Poems from the past



I’m looking for a notebook to set out the plans for my new routine. The step by step guide to take back my old life and fix this messy house. I’m home from Florida where my thirteen-year-old and I spent several weeks social distancing in nicer weather and where there wasn’t much to do other than read, tidy, and enjoy the outdoors (and school for him). It was the best place to be in this time of quarantine. Reality hits hard now as I scan the house which is in a great deal of upheaval with the contents of the thirteen-year-old’s bedroom strewn across several rooms as the project of turning it into a teenage room looms before us. Deep breath.

The search for an empty notebook which I’ll use to catalog my to-do lists shouldn’t be hard because I’m always picking up empty notebooks and journals as I see them in my travels. I am a connoisseur of paper products of every stripe. Well, it turns out there isn’t one in the usual cupboard but I stumble on a journal filled with poems written in my youth (high school and college) and cannot resist the urge to pick it up. A part of my cringes as I open to the first page and read out the first poem about first love. I was a rhymer to my core and the words sound sticky and sweet. The next page reveals a broken heart. The kind of broken heart that seems like it can never be recovered from. The next several pages remind me of falling into and out of love at a dizzying pace. Same person?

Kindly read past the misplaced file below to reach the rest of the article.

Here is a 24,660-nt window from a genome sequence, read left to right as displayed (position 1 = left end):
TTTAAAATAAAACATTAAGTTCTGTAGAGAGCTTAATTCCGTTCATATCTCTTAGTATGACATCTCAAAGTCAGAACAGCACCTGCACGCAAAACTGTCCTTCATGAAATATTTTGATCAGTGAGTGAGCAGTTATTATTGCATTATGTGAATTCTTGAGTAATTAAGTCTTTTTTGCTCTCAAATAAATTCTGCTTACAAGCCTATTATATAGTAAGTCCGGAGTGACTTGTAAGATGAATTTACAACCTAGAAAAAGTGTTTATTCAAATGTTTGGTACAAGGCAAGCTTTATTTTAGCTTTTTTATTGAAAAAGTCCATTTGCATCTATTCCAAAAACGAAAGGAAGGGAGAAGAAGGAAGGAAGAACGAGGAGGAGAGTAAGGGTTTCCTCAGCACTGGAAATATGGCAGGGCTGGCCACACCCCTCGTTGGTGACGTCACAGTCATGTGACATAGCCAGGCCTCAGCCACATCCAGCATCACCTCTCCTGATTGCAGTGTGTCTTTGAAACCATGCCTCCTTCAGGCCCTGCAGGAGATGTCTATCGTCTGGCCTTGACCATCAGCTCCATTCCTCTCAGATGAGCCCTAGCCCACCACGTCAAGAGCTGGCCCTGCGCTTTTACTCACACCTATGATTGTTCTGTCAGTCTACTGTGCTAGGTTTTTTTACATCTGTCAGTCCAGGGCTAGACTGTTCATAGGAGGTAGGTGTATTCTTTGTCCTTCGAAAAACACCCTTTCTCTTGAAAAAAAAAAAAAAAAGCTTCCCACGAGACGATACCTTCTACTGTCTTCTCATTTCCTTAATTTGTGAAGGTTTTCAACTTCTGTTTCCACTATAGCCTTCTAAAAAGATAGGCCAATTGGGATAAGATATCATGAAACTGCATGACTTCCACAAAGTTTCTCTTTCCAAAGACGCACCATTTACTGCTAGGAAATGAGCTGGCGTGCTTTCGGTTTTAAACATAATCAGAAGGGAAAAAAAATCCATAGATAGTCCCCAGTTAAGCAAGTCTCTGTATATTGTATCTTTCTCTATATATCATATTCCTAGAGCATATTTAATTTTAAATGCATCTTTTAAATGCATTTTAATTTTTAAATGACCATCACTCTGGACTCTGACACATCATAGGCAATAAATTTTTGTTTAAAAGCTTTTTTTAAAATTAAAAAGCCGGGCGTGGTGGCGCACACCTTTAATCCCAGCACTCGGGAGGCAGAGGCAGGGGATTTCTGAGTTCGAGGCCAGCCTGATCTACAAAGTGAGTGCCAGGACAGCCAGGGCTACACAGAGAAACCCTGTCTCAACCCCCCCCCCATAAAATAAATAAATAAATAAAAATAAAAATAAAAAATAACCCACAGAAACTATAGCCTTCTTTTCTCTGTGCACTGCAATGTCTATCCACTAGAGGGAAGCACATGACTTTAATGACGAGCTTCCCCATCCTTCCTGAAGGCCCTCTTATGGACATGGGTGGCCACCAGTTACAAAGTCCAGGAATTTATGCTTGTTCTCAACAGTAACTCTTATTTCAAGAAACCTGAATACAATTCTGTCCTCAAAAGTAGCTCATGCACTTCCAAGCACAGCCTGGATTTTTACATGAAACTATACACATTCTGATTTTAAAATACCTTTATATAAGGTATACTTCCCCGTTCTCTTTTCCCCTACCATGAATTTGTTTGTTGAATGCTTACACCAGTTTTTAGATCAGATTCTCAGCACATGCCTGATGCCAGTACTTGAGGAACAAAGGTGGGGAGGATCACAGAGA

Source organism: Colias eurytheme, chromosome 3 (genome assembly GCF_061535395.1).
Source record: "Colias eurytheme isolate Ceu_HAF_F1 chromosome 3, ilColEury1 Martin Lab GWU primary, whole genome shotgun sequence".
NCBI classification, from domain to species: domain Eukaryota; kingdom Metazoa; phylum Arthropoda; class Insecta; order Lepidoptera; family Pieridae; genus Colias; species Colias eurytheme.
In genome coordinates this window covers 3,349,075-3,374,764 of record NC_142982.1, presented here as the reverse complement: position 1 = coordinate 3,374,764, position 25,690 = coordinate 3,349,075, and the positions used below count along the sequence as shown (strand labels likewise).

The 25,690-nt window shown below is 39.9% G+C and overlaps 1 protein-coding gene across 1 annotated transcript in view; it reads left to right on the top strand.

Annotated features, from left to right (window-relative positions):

And then come the poems with the theme of death, of which there are several. My brother took his own life when he was twenty-one and I was nineteen and I can clearly see how broken I was for so long. Poems were the only way I could express myself back then. My favorite poet at the time (and I still love her) was Edna St. Vincent Millay and I would obsess over the poem  Renascence, reading and picking at it’s passages day after day and still not coming to terms with it. My poems channel this poem heavily as I tried to make sense of death.

I have gotten off track in my quest for a notebook and now with the words of my younger self, a self I can love, honor and be kind to in a way I couldn’t back then, I’m off. Along with a reminder to give myself a wide, gentle berth for current and future me.



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